3. With the historic, purpose-built Soledad Roof entertainment complex (aka the ‘Solo Serve’ building), the City and developers – as well as The Rivard Report – missed an opportunity to discuss and help preserve a key aspect of downtown history as well as tap into the growing global market for urban rooftop cinema and entertainment.

    Scouts for Rooftop Cinema Club were in Texas (Austin) this Spring seeking locations to expand their urban chain (London, New York, Los Angeles and Chicago) – which matches historic as well as new rooftop cinema offerings in other major global cities.

    Santikos easily could have entered this historic and currently globally trending urban entertainment market with an investment in preserving and re-launching rooftop cinema in downtown San Antonio.

    It doesn’t take much to imagine how great the vistas of the Riverwalk as well as of Main Plaza must be from the purpose-built low rise Soledad Roof just north of Commerce.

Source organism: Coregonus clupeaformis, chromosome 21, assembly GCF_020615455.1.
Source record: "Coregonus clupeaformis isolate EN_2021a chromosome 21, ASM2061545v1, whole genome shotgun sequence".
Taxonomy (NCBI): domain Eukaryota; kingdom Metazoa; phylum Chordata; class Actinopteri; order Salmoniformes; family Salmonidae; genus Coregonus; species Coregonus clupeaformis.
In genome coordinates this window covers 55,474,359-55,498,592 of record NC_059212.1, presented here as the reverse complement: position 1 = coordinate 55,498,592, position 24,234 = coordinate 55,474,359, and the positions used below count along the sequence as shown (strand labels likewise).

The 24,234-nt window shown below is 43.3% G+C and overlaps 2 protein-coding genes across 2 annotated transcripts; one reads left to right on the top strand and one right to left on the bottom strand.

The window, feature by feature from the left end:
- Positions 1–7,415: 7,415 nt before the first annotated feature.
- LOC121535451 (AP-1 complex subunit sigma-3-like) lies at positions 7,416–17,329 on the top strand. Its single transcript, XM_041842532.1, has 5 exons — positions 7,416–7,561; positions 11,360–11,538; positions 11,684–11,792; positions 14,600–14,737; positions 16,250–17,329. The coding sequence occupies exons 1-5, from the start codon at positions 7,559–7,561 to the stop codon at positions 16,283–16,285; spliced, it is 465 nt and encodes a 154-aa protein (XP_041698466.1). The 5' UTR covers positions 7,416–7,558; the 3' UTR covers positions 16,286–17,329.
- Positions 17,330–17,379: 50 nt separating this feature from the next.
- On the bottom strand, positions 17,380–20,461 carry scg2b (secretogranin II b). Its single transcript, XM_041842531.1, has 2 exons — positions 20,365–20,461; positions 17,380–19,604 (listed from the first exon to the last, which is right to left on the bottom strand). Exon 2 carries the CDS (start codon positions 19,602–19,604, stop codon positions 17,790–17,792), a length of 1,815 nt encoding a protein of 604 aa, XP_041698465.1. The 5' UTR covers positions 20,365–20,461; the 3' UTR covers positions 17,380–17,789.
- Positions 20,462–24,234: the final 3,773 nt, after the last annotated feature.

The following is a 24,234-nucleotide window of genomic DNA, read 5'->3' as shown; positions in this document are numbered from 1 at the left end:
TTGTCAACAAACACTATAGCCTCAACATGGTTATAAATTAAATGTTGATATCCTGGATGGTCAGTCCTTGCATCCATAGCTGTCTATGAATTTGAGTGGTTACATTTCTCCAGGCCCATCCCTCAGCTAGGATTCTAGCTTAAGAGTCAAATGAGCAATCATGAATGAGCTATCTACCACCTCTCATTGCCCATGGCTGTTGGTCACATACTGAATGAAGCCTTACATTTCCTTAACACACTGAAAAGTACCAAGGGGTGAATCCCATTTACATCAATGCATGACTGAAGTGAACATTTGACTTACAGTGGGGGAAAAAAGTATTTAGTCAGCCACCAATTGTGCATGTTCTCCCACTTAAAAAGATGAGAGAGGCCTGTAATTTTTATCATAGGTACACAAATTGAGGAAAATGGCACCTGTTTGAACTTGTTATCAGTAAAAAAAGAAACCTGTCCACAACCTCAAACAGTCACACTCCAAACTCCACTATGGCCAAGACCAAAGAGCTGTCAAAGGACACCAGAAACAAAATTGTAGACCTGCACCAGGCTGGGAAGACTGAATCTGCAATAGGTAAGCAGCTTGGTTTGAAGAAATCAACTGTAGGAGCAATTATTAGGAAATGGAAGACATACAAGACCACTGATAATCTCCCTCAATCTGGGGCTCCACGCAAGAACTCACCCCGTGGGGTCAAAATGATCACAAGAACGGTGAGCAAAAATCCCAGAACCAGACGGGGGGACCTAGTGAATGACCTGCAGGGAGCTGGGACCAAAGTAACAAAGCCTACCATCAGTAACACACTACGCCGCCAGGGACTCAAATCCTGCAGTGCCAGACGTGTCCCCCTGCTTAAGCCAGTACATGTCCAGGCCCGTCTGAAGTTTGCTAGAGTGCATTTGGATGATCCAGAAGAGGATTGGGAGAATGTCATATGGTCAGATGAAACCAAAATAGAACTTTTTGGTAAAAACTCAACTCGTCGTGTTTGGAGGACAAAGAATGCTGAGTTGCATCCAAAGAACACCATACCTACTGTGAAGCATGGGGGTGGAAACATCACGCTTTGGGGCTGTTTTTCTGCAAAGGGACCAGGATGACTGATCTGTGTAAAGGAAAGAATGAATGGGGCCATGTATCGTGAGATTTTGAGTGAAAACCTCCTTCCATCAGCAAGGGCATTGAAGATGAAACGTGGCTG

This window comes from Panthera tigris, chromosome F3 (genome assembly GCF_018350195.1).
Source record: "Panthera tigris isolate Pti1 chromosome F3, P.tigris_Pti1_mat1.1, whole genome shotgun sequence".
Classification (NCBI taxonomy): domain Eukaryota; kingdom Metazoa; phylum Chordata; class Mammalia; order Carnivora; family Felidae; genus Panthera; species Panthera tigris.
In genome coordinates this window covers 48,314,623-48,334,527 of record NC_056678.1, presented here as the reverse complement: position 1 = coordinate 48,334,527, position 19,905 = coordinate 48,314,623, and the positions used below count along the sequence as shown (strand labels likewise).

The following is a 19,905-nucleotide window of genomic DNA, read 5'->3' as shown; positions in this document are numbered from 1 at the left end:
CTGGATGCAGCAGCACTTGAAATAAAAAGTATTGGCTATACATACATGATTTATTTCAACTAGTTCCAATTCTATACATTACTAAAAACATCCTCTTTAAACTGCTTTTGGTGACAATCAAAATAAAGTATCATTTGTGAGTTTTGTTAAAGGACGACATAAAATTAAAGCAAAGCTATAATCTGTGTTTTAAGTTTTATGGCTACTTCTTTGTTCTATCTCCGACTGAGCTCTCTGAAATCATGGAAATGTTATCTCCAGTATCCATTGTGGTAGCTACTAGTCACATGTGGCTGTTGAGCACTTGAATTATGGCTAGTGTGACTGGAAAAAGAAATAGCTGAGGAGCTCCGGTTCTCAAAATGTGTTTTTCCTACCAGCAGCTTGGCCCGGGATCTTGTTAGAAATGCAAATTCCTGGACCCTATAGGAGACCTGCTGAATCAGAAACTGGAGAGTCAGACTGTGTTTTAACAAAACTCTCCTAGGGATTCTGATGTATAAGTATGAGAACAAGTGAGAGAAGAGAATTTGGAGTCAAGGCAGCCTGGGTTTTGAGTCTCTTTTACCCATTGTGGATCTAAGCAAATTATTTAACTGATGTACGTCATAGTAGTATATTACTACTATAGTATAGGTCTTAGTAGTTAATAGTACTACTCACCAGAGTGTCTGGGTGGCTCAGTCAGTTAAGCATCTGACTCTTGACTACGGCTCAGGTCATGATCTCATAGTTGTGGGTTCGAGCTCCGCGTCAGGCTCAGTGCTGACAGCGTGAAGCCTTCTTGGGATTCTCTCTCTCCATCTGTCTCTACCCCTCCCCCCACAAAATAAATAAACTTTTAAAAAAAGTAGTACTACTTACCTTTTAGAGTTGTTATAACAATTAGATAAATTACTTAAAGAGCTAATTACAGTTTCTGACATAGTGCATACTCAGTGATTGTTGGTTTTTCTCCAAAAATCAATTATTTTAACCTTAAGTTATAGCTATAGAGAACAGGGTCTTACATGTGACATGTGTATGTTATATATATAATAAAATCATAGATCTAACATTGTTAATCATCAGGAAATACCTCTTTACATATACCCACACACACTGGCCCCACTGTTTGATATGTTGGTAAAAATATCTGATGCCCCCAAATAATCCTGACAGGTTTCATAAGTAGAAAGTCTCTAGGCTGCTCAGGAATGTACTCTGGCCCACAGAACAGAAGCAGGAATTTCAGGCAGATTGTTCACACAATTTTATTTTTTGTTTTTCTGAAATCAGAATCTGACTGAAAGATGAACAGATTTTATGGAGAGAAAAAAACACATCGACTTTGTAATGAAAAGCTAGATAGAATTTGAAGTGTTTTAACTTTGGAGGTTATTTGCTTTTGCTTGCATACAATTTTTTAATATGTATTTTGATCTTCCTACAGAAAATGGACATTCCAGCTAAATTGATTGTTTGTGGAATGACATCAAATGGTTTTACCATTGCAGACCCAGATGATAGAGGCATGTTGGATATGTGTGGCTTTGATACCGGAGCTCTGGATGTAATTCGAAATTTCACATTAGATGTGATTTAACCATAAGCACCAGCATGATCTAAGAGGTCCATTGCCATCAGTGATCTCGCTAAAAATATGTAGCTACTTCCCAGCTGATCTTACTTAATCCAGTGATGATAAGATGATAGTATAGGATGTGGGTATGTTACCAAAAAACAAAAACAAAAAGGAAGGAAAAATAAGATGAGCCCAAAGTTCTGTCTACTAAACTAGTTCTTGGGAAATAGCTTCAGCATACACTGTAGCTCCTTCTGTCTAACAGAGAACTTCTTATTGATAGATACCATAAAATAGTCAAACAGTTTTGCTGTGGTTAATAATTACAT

San Antonio has done well with restoring and enhancing other historic downtown theaters within blocks of this site (and forming a downtown entertainment and retail district). I’m not sure how the City missed this opportunity so completely with the approved re-design of Soledad Roof.

    See:
    http://www.expressnews.com/life/life_columnists/paula_allen/article/Solo-Serve-roof-was-early-entertainment-complex-6501047.php

    http://www.rooftopcinemaclub.com/

    https://www.pinterest.com/pin/516788125967121826/

  4. Hopefully the Architect (Bounds + Gillespie) can make the design more like their Hampton Inn and Suites in Greenville South Carolina (see link above). I think that would suit the site much better. It would definitely stand out in this location, more windows for a pretty riverwalk view. I can imagine how pretty that would look at night, as opposed to the currently proposed design.

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    so I have been looking around for the finest site to get one.
    Could you tell me please, where could i find some?